Iowa’s drought nears worst in 9 years
Low flows of the North Raccoon River in Carroll County have exposed substantial amounts of river bed. (Photo by Jared Strong/Iowa Capital Dispatch)
The state’s drought continues to worsen amid dismal rainfall and is now the worst it’s been in more than two years, according to the U.S. Drought Monitor.
If deteriorating conditions continue at the recent pace, by next week the drought will be its worst since 2013.
About 84% of the state is experiencing some measure of drought, the Drought Monitor reported Thursday. That’s an increase from 57% the week prior, when all of the state was rated abnormally dry or worse for the first time since 2013.
The Drought Monitor uses four classifications of drought — moderate, severe, extreme and exceptional — and the areas of Iowa with moderate and severe drought expanded considerably in the past week.
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That expansion was most notable in northeast Iowa, which until recent weeks was flush with rainfall this year. The lack of rainfall in other parts of the state has led to lower water flows in rivers.
“The Raccoon basin is running much below normal for this time of year,” said Jeff Zogg, a senior hydrologist for the National Weather Service.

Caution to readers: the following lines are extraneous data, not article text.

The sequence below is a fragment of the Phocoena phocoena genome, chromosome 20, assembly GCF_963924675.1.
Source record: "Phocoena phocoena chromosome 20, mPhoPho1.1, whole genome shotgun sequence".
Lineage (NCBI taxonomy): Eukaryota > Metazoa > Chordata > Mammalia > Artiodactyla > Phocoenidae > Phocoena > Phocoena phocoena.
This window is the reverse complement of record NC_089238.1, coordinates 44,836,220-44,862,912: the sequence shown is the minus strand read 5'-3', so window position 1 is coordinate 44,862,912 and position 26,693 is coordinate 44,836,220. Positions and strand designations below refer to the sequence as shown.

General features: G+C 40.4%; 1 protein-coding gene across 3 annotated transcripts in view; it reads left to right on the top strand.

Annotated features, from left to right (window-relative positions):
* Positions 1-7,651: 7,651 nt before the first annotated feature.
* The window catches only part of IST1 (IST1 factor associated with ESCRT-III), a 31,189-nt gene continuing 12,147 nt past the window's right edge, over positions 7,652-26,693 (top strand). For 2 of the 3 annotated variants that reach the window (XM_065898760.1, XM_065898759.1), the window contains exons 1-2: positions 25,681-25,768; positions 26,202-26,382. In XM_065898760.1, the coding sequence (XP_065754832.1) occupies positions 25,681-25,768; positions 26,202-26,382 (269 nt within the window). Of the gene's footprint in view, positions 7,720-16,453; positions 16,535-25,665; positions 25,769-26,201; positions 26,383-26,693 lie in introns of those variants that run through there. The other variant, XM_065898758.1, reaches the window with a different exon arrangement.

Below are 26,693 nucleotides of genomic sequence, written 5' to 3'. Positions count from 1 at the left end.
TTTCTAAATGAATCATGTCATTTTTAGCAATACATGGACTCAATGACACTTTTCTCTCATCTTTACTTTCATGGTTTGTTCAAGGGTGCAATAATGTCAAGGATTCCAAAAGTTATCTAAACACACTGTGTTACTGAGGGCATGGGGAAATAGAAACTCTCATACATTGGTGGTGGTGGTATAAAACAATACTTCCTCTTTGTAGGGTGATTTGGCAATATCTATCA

Flows in the Raccoon River Basin in west-central Iowa are less than they have been in at least 90% of all years on record, according to the U.S. Geological Survey. The Raccoon River terminates at the Des Moines River and is a major source of drinking water for the Des Moines metro area.
“We continue to monitor the drought in Iowa closely, but we do not anticipate any issues meeting customer demand until possibly next summer when customer demand increases,” said Kyle Danley, chief operating officer of Des Moines Water Works.
DMWW has raised temporary barriers in the Raccoon and Des Moines rivers this year to artificially increase their depths to ensure an adequate water supply for the metro, he said. It also has two reservoirs from which to draw water in emergencies.
Downstream in Ottumwa, the Des Moines River has been averaging a depth of about 1 foot at a Geological Survey monitoring gauge. A hydroelectric plant in that city has been idled because of the low flow, according to WHO-TV.
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